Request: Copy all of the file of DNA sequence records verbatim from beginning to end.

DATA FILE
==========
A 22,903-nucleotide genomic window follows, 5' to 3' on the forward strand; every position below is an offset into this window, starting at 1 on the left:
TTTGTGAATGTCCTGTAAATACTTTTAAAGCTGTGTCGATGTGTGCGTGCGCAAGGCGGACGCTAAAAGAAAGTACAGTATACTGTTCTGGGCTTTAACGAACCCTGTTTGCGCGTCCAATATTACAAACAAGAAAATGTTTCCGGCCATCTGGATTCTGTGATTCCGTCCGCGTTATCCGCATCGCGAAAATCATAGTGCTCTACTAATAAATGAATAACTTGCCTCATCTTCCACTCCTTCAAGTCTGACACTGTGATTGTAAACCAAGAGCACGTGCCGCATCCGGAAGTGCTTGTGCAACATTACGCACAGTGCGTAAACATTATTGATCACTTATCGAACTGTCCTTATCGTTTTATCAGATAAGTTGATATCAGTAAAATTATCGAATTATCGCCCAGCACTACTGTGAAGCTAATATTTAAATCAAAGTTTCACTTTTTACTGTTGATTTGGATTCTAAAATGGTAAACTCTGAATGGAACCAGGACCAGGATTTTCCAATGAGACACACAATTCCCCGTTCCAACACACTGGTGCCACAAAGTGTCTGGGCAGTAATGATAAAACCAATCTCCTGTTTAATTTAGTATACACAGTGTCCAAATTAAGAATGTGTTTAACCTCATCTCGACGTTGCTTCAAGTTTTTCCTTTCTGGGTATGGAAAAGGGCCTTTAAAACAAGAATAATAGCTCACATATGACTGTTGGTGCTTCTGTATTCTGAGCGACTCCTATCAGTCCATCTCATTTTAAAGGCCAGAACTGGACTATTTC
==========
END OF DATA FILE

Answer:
A 22,903-nucleotide genomic window follows, 5' to 3' on the forward strand; every position below is an offset into this window, starting at 1 on the left:
TTTGTGAATGTCCTGTAAATACTTTTAAAGCTGTGTCGATGTGTGCGTGCGCAAGGCGGACGCTAAAAGAAAGTACAGTATACTGTTCTGGGCTTTAACGAACCCTGTTTGCGCGTCCAATATTACAAACAAGAAAATGTTTCCGGCCATCTGGATTCTGTGATTCCGTCCGCGTTATCCGCATCGCGAAAATCATAGTGCTCTACTAATAAATGAATAACTTGCCTCATCTTCCACTCCTTCAAGTCTGACACTGTGATTGTAAACCAAGAGCACGTGCCGCATCCGGAAGTGCTTGTGCAACATTACGCACAGTGCGTAAACATTATTGATCACTTATCGAACTGTCCTTATCGTTTTATCAGATAAGTTGATATCAGTAAAATTATCGAATTATCGCCCAGCACTACTGTGAAGCTAATATTTAAATCAAAGTTTCACTTTTTACTGTTGATTTGGATTCTAAAATGGTAAACTCTGAATGGAACCAGGACCAGGATTTTCCAATGAGACACACAATTCCCCGTTCCAACACACTGGTGCCACAAAGTGTCTGGGCAGTAATGATAAAACCAATCTCCTGTTTAATTTAGTATACACAGTGTCCAAATTAAGAATGTGTTTAACCTCATCTCGACGTTGCTTCAAGTTTTTCCTTTCTGGGTATGGAAAAGGGCCTTTAAAACAAGAATAATAGCTCACATATGACTGTTGGTGCTTCTGTATTCTGAGCGACTCCTATCAGTCCATCTCATTTTAAAGGCCAGAACTGGACTATTTC